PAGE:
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South Korea Aims to Grow Arms Exports as Defence Sector Booms

The Takeaway

From October 17 to 22, the deafening roar of the KF-21, South Korea’s homegrown fighter jet, dominated the skies at ADEX 2023, one of Asia’s largest aerospace and defence exhibitions, held biennially in South Korea. The KF-21’s speed and acrobatics — observed, in one notable demonstration, by South Korean President Yoon Suk Yeol and representatives from 58 countries — represent a resounding affirmation of South Korea’s dedication and strategic foresight in nurturing its defence industry, a critical pillar in the country’s economic and security framework.

In Brief

In the opening speech of the Seoul International Aerospace and Defense Exhibition (ADEX) 2023, Yoon identified the defence industry as a critical sector for South Korea’s future growth, pledging to elevate the country to the world’s fourth-largest global arms exporter by 2027, behind only the U.S., Russia, and France. The escalation in South Korea’s arms trade has sparked both high expectations for its potential to bolster the national economy, security, and technological advancement, and ethical and ideological concerns.

Countries by share of global arms exports 2023 graphic
Graphic Design: Chloe Fenemore

According to the global security think-tank Stockholm International Peace Research Institute, South Korea ranked ninth in global arms exports between 2018-22, capturing a 2.4 per cent share of the world’s arms export market. Notably, South Korean arms exports from 2018-22 increased 74 per cent compared to the total from the preceding five-year period of 2013-17. This growth rate is the highest among the world’s top 10 arms exporters.

The Russian invasion of Ukraine and various tensions in the Middle East have precipitated significant growth in South Korea’s aerospace and defence industry, allowing the country to grow into a powerful player in the international arms market.


The defence industry has emerged as a vital force in South Korea, generating quality employment opportunities and propelling balanced regional development as aerospace and military manufacturing units are chiefly situated beyond the crowded confines of the Seoul metropolitan area. Moreover, arms exports can yield lucrative sales deals and security pacts, fortifying South Korea’s national security and enhancing global security collaboration, which cements the country’s position in international defence circles.

From a technological standpoint, South Korea’s aerospace and defence sectors are progressing swiftly, with the KF-21 fighter jet and various surveillance satellites standing out as recent prominent achievements. These technological strides are poised to influence and benefit other high-tech sectors like the automobile and optic industries, underlining the extensive advantages of defence technology investments.

Nevertheless, there is increasing anxiety about the possibility of South Korean weapons ending up on the black market or inadvertently being used against civilians in conflict areas. Seoul was criticized, for example, for reportedly approving the export of a naval vessel to Myanmar in 2019. At the time, members of the country's military were under international sanctions for their roles in repressing Myanmar's Rohingya minority. South Korean trading company Posco International stated that the vessel was sold for civil support. Investigative reports, however, alleged that the company manipulated export documents and maintained the warship’s original design.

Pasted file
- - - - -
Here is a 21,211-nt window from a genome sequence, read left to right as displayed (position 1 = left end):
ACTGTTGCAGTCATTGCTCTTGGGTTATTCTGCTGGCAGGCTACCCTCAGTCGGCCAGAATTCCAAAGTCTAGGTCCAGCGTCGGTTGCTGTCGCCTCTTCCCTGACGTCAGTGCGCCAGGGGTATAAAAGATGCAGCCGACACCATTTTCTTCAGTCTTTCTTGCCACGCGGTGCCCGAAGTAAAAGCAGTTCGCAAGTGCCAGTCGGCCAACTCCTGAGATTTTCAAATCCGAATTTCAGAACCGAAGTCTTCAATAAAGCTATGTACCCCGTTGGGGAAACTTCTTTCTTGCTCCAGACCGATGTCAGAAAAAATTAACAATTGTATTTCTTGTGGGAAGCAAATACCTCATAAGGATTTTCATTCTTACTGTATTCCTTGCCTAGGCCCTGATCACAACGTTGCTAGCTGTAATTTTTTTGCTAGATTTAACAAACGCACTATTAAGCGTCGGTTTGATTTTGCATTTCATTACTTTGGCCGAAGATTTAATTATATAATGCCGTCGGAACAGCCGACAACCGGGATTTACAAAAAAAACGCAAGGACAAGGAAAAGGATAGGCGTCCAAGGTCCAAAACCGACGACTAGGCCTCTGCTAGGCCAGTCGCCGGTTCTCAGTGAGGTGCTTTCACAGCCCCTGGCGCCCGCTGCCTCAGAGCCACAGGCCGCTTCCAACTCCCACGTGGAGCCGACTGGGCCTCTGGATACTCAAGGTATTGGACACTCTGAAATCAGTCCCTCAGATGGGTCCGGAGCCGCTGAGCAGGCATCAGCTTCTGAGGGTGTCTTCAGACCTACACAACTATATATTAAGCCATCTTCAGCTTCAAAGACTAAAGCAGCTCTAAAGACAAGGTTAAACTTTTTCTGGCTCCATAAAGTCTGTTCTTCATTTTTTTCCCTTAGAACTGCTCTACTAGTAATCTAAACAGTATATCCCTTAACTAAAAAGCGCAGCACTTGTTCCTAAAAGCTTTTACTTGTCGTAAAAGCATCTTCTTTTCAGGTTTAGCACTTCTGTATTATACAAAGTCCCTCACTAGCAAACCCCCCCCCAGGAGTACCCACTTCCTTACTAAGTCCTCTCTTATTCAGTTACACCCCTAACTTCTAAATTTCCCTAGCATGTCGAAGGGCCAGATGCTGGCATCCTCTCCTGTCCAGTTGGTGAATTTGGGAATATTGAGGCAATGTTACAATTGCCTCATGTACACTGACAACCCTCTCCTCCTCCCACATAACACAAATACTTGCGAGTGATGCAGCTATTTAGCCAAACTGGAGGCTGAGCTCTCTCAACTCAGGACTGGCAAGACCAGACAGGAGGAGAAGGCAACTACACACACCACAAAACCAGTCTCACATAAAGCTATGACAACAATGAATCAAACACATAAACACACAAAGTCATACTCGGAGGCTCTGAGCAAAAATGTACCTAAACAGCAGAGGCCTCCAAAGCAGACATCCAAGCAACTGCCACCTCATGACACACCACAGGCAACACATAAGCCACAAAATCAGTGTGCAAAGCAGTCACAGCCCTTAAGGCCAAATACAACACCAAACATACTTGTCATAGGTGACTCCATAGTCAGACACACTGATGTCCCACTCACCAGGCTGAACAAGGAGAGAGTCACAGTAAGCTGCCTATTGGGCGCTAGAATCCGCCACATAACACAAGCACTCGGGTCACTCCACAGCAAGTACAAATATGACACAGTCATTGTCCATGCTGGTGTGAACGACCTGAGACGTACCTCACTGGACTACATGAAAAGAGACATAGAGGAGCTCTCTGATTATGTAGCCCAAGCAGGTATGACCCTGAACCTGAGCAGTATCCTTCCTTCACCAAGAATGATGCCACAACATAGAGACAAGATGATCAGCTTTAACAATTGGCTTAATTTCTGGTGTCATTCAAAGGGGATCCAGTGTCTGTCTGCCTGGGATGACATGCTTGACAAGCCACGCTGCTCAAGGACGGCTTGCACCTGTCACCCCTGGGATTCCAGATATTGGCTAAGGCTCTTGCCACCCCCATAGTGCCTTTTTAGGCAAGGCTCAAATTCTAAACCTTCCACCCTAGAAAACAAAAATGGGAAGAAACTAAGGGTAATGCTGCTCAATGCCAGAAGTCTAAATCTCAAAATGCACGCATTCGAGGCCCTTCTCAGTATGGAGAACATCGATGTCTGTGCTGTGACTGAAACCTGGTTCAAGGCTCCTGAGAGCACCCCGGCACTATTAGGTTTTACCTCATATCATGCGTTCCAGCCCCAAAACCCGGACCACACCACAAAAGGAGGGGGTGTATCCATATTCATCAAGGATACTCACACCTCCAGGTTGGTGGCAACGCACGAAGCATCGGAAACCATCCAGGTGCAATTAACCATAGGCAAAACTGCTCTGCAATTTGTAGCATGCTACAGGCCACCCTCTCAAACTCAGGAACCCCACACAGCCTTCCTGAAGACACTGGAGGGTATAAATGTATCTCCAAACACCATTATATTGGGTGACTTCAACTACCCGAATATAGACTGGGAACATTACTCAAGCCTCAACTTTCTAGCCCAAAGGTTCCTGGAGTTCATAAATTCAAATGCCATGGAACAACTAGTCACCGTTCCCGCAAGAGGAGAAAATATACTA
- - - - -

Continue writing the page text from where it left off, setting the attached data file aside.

South Korea also invited Myanmar’s ambassador to an arms promotion event on May 10, 2023, prompting “strong concerns” from the Office of the UN High Commissioner for Human Rights (OHCHR). The OHCHR noted the event occurred just a month after the Myanmar military's airstrike in the Sagaing region, which killed 170 people.

Currently, South Korea’s arms exports are predominantly aimed at niche markets in less developed countries, leading to questions about the strategy’s sustainability and future prospects, particularly due to South Korea’s absence from major military markets such as the U.S. In addition, the potential ideological implications of North Korea’s suspected arms exports to Russia may add a layer of complexity to South Korea’s arms export dynamics, especially in relations with NATO countries.

What's Next

  1. Deepening military ties

    Canadian military officials’ participation in ADEX 2023 and the Seoul Defense Dialogue (SDD) signifies an evolving bilateral partnership with South Korea, exemplified by collaborative aerospace and naval projects. The dialogue during the SDD’s Cyber Working Group Forum indicates a future focus on addressing challenges and opportunities in the military use of artificial intelligence and cyber threats, further solidifying Canada-South Korea military co-operation.

  2. Bolstering export finance

    South Korean arms exports are financially supported by the Export-Import Bank of Korea and the Korea Trade Insurance Corporation. Legislative efforts are underway to increase the bank’s capital limits for more substantial weapon export contracts.

  3. Managing international competition

    The rise of South Korea’s defence industry has caught the attention of established arms exporters, prompting a re-evaluation of their own military capabilities and market strategies. For instance, Germany is revamping its defence industry and has voiced concerns about South Korean tanks entering European markets, emphasizing the necessity for European solidarity and focus on the joint German-French tank project.


• Produced by CAST's Northeast Asia team: Dr. Scott Harrison (Senior Program Manager); Momo Sakudo (Analyst); and Tae Yeon Eom (Analyst). Edited by Ted Fraser. Design by Chloe Fenemore.